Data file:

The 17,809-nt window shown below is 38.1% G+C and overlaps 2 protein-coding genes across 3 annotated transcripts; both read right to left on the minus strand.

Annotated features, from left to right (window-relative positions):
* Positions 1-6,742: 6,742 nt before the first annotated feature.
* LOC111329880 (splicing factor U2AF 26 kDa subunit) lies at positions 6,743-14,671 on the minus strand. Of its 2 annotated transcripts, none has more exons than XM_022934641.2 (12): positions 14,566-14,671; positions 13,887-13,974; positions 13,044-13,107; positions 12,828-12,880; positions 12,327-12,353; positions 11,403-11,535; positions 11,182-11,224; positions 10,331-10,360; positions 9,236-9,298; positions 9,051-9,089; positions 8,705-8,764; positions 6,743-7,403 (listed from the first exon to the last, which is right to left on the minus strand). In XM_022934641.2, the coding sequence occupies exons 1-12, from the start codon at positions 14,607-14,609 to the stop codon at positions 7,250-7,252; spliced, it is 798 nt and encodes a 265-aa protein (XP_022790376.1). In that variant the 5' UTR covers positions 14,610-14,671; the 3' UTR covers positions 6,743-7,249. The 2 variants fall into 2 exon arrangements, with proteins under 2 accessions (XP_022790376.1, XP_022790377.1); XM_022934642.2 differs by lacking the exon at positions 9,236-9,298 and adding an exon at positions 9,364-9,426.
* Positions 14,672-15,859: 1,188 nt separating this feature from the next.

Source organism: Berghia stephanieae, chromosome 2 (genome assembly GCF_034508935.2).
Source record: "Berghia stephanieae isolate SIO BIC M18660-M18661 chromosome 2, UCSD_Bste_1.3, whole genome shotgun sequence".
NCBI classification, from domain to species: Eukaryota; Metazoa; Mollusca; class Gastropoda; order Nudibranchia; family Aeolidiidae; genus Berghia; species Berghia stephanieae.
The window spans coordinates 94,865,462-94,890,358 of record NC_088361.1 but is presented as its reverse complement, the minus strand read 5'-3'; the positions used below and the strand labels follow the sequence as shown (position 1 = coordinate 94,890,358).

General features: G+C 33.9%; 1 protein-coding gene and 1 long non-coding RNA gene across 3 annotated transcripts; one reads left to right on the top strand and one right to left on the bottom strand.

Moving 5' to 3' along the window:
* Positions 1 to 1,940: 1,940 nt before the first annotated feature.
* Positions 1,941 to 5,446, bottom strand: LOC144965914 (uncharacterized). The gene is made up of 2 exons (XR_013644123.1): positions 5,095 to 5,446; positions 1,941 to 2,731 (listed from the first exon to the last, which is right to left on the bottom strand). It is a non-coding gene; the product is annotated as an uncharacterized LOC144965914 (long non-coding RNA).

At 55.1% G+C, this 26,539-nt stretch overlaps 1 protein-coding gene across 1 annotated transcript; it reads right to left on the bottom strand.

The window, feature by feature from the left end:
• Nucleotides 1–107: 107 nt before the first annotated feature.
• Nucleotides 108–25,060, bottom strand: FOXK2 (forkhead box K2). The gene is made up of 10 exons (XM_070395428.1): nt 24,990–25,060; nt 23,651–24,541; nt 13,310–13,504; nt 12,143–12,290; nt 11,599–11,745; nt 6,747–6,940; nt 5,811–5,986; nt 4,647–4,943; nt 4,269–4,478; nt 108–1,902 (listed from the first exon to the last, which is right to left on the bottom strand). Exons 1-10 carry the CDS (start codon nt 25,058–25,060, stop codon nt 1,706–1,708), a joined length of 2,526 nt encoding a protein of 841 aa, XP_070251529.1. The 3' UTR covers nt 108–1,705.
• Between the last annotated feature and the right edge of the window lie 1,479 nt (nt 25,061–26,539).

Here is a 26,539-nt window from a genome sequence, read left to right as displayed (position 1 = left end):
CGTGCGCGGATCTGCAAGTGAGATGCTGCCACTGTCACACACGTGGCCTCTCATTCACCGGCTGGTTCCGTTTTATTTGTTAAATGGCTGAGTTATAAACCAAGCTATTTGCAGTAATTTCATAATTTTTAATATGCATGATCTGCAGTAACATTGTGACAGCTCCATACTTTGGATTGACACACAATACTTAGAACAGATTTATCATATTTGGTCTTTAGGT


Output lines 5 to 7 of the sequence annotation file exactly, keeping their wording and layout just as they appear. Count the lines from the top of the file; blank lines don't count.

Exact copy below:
* Positions 14,672-15,859: 1,188 nt separating this feature from the next.

Source organism: Berghia stephanieae, chromosome 2 (genome assembly GCF_034508935.2).
Source record: "Berghia stephanieae isolate SIO BIC M18660-M18661 chromosome 2, UCSD_Bste_1.3, whole genome shotgun sequence".